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Kemp extends shelter in place order through April 30

Georgia Gov. Brian Kemp extended his shelter-in-place executive order Wednesday as the number of COVID-19 cases in the state crept near 10,000 by the time of his news conference.

The extension of the order comes a week after Kemp originally signed the order on April 1.

Also, during the news conference, Kemp announced he’s also signing an executive order to ban short-term vacation rentals starting Thursday temporarily.

“I have also heard the concerns of many hardworking Georgians, including local elected officials, who fear that our state will become a vacation destination,” Kemp said.

The term ‘vacation rental’ means any transaction to lease or license residential property for residential or vacation purposes, facilitated by a third party or broker for thirty days or less between a corporation, partnership, person, or other entity and a private person. Kemp said there are exceptions to the order. It doesn’t include hotels, including extended stay hotels, motels or campgrounds.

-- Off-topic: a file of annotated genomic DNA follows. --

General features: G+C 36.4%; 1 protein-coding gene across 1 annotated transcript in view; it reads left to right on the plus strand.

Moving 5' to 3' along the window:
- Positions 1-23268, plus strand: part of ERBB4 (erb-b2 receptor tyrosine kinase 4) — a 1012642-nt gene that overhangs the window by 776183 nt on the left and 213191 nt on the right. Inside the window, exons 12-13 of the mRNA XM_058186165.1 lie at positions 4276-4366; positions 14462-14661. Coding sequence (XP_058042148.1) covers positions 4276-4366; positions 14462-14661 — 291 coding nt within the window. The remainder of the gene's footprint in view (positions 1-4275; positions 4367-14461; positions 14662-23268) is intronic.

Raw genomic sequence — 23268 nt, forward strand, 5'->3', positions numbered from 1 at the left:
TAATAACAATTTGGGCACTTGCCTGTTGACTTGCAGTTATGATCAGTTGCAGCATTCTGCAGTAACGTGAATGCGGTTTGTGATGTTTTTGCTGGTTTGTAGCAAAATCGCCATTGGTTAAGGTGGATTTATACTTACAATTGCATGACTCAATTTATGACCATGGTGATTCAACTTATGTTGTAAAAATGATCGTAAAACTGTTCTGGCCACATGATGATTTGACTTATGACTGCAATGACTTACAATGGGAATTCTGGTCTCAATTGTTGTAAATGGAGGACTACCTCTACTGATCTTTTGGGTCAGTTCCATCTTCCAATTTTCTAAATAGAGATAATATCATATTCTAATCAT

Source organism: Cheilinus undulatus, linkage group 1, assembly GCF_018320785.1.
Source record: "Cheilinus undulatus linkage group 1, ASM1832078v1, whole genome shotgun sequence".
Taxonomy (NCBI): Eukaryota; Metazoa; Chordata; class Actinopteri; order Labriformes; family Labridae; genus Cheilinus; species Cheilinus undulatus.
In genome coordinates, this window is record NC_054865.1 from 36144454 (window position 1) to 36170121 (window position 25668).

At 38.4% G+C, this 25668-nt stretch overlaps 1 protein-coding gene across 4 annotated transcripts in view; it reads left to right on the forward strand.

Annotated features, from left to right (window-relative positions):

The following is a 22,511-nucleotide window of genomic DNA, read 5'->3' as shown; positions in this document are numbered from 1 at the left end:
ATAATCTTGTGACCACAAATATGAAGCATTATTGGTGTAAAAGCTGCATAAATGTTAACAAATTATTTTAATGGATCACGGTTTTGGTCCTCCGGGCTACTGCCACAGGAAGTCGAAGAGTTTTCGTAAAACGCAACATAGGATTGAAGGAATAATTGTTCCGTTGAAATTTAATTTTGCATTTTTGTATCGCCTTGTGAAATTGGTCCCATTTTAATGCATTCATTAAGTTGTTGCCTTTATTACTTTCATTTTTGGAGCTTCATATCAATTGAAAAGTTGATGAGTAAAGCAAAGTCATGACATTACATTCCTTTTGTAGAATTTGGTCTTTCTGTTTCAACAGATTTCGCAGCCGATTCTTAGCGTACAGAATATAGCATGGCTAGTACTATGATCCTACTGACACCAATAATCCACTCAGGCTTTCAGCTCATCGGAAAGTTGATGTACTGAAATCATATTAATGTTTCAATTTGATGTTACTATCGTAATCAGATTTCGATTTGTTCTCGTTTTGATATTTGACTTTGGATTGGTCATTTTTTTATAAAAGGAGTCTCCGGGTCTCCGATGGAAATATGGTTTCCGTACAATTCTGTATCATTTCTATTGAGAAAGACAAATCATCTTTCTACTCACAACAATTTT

The order also doesn’t include any vacation rental, which has been paid for and agreed to before noon on Thursday. It also does not apply to leases for property to be used as someone’s primary place of residence.

“All state, county, and local law enforcement are authorized to enforce this order, but at no time shall law enforcement or any other state or local official be allowed to dispossess or evict occupants of a vacation rental,” Kemp said.

The governor also signed another executive order mandating more aggressive infection control measures at long-term care facilities across Georgia.

Kemp’s said visitors and non-essential personnel are prohibited in long-care facilities except in compassionate care situations. Facilities must provide in-room dining services, if able. Employees must wash or sanitize their hands after any interaction with a resident. Facilities must implement protocols to screen residents for fever and respiratory symptoms, and employees must be screened before starting a shift. If an employee is exposed, to the extent feasible, he or she must self-quarantine for 14 days before returning to work.

Kemp also renewed the public health emergency declared in March to be extended through May 13. It was set to expire Monday.

“This measure will allow us to deploy more resources to communities in need, lend support to frontline medical providers, and keep preparing as we brace for potential patient surge in our healthcare facilities,” he said.

Additionally, Kemp signed another executive order to activate 1,000 additional National Guard members to assist in the COVID-19 emergency response throughout the state.